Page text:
With iOS 10, you can now press space with dots 3-5-6 on a braille display to perform a 3D Touch action. This comes in handy when you want to launch a menu for an app, but have your iPhone stored in your pocket.

Note that if you are running a device that is not capable of 3D Touch, this command will not work. If 3D Touch is disabled, this command will perform a double tap and hold gesture.

You Can Work with This

Contracted braille users may have noticed that this heading contains only those words that are contractions. This is in recognition of the fact that Braille Screen Input users will now receive spoken feedback when they type using contracted braille. This was not possible in either iOS 8 or iOS 9, where only uncontracted braille feedback was given.

Yes, I Remember Who It’s From!

With the release of every new software comes bugs, or what the technology community affectionately refers to as “unwanted features.” For braille users who use the Mail app, there is certainly one unwanted feature present. Whenever you organize messages by thread, the number of the message you are currently reading is displayed on each line, along with the name of the sender. This includes the header information as well as the body of the email. If you disable “Organize by Thread,” you will only see information about who the message is from. For example, if I have my messages organized by thread, and the first line of the message says “Hello Jim,” braille users will see the following: “Message 1 of 1 Scott Davert Hello Jim.” All of the information preceding the word “hello” will be shown on each line of the message.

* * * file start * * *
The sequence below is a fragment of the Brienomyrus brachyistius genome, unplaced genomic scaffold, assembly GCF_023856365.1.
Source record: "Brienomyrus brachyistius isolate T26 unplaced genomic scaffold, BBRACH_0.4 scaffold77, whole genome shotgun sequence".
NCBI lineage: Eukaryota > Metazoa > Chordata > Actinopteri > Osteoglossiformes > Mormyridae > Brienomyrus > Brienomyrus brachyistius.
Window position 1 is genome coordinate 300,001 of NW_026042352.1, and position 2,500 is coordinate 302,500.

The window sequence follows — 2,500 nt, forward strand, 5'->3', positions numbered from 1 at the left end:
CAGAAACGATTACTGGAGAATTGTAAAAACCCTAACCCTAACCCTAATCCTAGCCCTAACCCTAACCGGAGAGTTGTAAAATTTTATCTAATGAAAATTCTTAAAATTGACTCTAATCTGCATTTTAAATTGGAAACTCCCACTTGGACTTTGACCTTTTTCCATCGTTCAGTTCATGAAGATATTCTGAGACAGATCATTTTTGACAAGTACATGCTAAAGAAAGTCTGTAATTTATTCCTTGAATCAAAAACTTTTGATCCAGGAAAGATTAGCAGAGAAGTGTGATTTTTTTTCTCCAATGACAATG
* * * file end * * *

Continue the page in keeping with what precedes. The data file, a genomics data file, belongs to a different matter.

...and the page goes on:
I have started using Outlook for iOS to circumvent the reading of email messages. However, there is a bug that prevents the proper editing of emails I am writing, so I have decided to read my email in one app, and reply in the default Mail app. It works quite well with braille, though there seems to be no efficient way to navigate among messages when sorted by thread with Outlook. I hope Apple will fix this bug soon, so that I don’t have to use two apps to manage my email.

A Bug Squashed!

In iOS 9, speech users of VoiceOver did not lose the ability to know which Wifi connection they were currently connected to. Braille users, however, only saw the signal strength followed by “SSID” instead of the actual name of the network. This has been resolved in iOS 10.

Low Vision

While I have taken the information presented in this section from the feedback of several low vision testers, I cannot attest to its accuracy. I am sure that any errors are on my part, and would strongly encourage users with low vision to check out iOS 10 on another device before installing it on their own to ensure the new operating system will work for them.

More Magnification

Among the enhancements to iOS 10 for low vision users is the addition of a magnifier. Find it under Settings > General > Accessibility > Magnifier. As the name implies, you can use your device’s camera to magnify items in your environment. It also joins the features you can turn on and off with the Accessibility Shortcut (triple-clicking the Home button), though I’m not able to turn it on with Siri.

The software behind the Magnifier seems to resemble that of the Photos app; as such, auto-stabilization appears to be only as good as in the Photos app, and the same is true of autofocus. This could have interesting implications for the new dual cameras found on the back of the new iPhone 7 Plus, as all of these features could be affected by having dual lenses.